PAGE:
Keeping Up Appearances – how to spot accounting manipulation

IN 2011 MANY COMPANIES experienced strong performance in the first few quarters followed by a weakening later in the year. This, combined with a weak outlook for 2012, may prompt some to smooth results and resort to increasingly aggressive accounting techniques to manipulate performance metrics or achieve compliance with target ratios and covenants.

But how are these companies manipulating the figures, they can’t lie after all. The most common areas for manipulation techniques include cut-off manipulation, percentage of completion (POC) accounting, the capitalisation of expenses, the use of derivatives and operating leases, provisioning, and the accounting for subsidiaries and joint ventures.

More general techniques can include reorganising segments of the books, redefining key target ratios or timing the adoption of accounting standards. Forms of manipulation will also often vary between industry sectors. The retail, media and automotive sectors are more susceptible to revenue cut-off practices whilst construction, aerospace, defence and software companies are more obvious candidates for manipulating POC accounting.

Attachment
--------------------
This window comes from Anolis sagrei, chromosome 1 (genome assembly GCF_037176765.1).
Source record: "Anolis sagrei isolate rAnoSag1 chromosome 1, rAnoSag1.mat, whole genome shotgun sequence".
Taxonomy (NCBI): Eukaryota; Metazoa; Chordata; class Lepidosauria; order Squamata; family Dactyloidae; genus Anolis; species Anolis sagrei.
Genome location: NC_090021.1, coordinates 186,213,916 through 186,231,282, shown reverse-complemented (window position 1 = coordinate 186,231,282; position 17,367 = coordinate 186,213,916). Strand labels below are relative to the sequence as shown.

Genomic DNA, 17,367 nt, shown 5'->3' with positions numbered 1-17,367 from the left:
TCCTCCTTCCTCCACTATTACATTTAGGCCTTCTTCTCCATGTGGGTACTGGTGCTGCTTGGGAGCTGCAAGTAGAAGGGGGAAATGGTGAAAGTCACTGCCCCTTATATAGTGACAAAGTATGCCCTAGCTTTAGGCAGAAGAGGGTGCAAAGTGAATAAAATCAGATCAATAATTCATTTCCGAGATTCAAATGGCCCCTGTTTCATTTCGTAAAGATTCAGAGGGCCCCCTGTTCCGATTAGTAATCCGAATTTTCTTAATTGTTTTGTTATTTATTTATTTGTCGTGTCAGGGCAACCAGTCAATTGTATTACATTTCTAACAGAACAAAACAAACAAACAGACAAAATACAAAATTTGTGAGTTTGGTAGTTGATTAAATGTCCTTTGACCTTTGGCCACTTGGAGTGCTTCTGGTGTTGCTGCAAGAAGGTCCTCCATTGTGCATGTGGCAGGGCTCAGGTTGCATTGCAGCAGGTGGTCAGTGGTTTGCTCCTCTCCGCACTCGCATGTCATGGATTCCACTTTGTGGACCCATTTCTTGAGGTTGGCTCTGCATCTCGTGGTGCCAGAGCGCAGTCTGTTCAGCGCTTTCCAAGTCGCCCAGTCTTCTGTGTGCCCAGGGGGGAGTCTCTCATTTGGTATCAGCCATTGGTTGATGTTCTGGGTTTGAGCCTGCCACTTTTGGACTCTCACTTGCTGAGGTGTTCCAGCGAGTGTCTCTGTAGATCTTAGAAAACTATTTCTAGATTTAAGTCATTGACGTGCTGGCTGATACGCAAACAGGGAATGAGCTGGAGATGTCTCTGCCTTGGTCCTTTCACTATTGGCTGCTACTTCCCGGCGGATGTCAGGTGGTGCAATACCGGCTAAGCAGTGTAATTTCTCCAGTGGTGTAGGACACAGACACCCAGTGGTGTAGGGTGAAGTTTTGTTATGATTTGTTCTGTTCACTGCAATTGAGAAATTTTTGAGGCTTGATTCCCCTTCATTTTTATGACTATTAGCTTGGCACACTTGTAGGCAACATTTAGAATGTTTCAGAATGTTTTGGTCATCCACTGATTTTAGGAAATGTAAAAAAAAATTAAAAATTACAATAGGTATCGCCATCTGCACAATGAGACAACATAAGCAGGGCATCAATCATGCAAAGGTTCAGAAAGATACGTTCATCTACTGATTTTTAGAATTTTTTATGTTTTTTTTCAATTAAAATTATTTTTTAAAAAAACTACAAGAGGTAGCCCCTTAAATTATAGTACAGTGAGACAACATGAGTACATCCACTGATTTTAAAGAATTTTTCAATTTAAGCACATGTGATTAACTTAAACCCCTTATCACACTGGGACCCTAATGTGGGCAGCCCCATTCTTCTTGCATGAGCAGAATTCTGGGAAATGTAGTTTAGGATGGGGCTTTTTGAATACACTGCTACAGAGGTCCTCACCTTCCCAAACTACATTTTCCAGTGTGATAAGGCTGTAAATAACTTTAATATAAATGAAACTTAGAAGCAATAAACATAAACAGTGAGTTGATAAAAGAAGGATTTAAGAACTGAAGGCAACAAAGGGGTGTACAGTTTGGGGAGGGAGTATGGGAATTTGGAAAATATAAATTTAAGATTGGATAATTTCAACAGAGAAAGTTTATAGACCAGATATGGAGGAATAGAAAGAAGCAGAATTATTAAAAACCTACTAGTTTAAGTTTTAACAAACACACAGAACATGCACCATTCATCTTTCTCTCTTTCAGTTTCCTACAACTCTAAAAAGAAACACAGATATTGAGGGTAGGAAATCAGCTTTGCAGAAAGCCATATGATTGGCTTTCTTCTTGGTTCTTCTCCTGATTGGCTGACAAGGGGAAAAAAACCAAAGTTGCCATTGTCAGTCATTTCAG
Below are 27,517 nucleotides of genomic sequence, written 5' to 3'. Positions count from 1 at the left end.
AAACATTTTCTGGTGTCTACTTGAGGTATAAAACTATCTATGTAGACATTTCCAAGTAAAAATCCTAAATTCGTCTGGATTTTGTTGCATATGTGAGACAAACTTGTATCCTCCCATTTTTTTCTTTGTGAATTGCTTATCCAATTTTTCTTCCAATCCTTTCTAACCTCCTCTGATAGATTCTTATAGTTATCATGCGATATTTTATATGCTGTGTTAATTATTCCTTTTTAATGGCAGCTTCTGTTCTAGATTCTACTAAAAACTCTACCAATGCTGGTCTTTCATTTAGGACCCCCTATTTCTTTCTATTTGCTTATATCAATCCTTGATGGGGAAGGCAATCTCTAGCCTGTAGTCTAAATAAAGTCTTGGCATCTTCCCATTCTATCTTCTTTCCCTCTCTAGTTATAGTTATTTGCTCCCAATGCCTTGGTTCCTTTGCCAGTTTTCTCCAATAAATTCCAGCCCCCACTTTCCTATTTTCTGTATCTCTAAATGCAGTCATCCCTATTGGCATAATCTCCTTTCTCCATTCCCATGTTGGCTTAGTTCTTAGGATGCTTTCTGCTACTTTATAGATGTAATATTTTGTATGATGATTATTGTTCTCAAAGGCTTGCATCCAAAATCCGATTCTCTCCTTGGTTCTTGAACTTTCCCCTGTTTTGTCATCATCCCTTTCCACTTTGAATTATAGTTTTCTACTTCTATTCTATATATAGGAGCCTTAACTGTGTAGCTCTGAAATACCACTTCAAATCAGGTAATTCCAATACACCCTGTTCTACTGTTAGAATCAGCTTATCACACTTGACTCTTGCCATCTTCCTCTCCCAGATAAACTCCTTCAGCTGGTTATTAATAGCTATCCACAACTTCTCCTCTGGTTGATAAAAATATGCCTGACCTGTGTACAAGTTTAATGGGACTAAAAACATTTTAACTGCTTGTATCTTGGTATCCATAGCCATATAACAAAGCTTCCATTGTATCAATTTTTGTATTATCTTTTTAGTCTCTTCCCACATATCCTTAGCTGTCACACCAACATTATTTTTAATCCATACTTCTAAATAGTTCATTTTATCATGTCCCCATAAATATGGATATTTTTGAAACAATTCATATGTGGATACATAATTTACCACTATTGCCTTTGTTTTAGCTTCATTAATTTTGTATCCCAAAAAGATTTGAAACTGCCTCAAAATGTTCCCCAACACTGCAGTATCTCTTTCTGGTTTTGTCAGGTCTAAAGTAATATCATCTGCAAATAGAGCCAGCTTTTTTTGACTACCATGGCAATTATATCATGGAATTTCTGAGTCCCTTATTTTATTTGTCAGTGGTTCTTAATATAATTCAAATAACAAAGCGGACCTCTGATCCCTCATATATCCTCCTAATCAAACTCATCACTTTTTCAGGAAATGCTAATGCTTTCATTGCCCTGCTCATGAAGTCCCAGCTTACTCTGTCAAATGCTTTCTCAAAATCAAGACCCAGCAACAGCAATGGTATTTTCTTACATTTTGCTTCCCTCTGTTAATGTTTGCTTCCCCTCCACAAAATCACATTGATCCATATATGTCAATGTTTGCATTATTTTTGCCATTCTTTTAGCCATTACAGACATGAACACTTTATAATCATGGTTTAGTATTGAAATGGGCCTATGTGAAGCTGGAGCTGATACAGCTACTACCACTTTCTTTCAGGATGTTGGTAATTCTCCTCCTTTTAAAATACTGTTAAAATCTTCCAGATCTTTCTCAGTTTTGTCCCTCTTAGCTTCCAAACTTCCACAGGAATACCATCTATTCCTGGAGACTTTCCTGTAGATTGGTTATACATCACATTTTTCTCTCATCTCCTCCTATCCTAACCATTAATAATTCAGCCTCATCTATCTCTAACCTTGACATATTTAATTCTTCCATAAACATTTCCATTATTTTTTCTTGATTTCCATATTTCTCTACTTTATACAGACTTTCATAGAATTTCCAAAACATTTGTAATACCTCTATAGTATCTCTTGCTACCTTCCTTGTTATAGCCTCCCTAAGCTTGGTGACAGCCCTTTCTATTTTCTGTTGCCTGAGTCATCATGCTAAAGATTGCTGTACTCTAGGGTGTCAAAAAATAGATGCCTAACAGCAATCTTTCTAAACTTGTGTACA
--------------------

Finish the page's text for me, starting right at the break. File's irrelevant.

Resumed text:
While auditors are the first line of defence, a principles-based IFRS framework gives management considerable flexibility in making accounting policy choices. In particular, estimates are key to all accounts and while these must be based on reliable assumptions, they increase the scope for manipulation – without the need for fraud or illegal practices.

Other more obviously warning signs to look out for include a sharp unexplained improvement in a company’s operating margins, significant mismatches between the profit and loss and cash flow or a noticeable rise in trade debtor payments or deferred income.

At times, accounting standards can fall short in appropriately reflecting a company’s future financing needs. One such example is the accounting for subsidiaries under the equity method, which is determined by the legal form of ownership rather than the reputational or operational importance of a parent providing finance to a subsidiary. New standards will be more prescriptive in accounting for joint arrangements such as subsidiaries, but will remain limited to prevent manipulation. Proforma accounts are an important tool, but again analysts and auditors should be cautious about taking these at face value.

Jeanine Arnold is associate director of Fitch Ratings

Related reading

Life Belt with Computer Folders